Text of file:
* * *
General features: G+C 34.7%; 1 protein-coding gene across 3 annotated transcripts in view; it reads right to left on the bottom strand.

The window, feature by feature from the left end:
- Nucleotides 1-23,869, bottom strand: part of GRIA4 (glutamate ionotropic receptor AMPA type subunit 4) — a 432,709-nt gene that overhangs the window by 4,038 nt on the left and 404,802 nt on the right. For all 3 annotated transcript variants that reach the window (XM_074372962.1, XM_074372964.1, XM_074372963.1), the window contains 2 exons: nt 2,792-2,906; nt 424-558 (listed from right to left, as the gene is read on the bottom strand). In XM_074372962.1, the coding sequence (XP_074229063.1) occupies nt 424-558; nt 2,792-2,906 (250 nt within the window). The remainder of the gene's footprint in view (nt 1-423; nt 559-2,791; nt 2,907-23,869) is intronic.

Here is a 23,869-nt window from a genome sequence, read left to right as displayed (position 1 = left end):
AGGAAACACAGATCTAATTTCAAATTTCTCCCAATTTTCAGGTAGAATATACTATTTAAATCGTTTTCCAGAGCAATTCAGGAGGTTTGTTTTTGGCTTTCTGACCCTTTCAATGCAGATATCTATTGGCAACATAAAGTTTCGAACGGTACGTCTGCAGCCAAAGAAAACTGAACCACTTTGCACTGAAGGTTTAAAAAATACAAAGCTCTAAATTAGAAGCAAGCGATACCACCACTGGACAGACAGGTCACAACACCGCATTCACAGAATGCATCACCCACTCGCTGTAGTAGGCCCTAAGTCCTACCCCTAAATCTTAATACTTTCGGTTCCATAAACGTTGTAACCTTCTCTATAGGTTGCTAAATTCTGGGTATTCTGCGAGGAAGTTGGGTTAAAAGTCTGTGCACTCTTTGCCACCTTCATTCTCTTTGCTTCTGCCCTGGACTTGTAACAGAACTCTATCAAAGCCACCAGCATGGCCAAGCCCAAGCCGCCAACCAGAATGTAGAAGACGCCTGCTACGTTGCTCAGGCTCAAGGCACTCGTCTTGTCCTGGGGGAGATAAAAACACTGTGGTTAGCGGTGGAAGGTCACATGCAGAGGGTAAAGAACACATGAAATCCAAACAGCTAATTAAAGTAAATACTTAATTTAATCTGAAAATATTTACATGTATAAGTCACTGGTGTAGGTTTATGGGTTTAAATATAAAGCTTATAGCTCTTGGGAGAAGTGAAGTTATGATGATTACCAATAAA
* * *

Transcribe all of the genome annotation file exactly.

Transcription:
General features: G+C 34.7%; 1 protein-coding gene across 3 annotated transcripts in view; it reads right to left on the bottom strand.

The window, feature by feature from the left end:
- Nucleotides 1-23,869, bottom strand: part of GRIA4 (glutamate ionotropic receptor AMPA type subunit 4) — a 432,709-nt gene that overhangs the window by 4,038 nt on the left and 404,802 nt on the right. For all 3 annotated transcript variants that reach the window (XM_074372962.1, XM_074372964.1, XM_074372963.1), the window contains 2 exons: nt 2,792-2,906; nt 424-558 (listed from right to left, as the gene is read on the bottom strand). In XM_074372962.1, the coding sequence (XP_074229063.1) occupies nt 424-558; nt 2,792-2,906 (250 nt within the window). The remainder of the gene's footprint in view (nt 1-423; nt 559-2,791; nt 2,907-23,869) is intronic.

Here is a 23,869-nt window from a genome sequence, read left to right as displayed (position 1 = left end):
AGGAAACACAGATCTAATTTCAAATTTCTCCCAATTTTCAGGTAGAATATACTATTTAAATCGTTTTCCAGAGCAATTCAGGAGGTTTGTTTTTGGCTTTCTGACCCTTTCAATGCAGATATCTATTGGCAACATAAAGTTTCGAACGGTACGTCTGCAGCCAAAGAAAACTGAACCACTTTGCACTGAAGGTTTAAAAAATACAAAGCTCTAAATTAGAAGCAAGCGATACCACCACTGGACAGACAGGTCACAACACCGCATTCACAGAATGCATCACCCACTCGCTGTAGTAGGCCCTAAGTCCTACCCCTAAATCTTAATACTTTCGGTTCCATAAACGTTGTAACCTTCTCTATAGGTTGCTAAATTCTGGGTATTCTGCGAGGAAGTTGGGTTAAAAGTCTGTGCACTCTTTGCCACCTTCATTCTCTTTGCTTCTGCCCTGGACTTGTAACAGAACTCTATCAAAGCCACCAGCATGGCCAAGCCCAAGCCGCCAACCAGAATGTAGAAGACGCCTGCTACGTTGCTCAGGCTCAAGGCACTCGTCTTGTCCTGGGGGAGATAAAAACACTGTGGTTAGCGGTGGAAGGTCACATGCAGAGGGTAAAGAACACATGAAATCCAAACAGCTAATTAAAGTAAATACTTAATTTAATCTGAAAATATTTACATGTATAAGTCACTGGTGTAGGTTTATGGGTTTAAATATAAAGCTTATAGCTCTTGGGAGAAGTGAAGTTATGATGATTACCAATAAA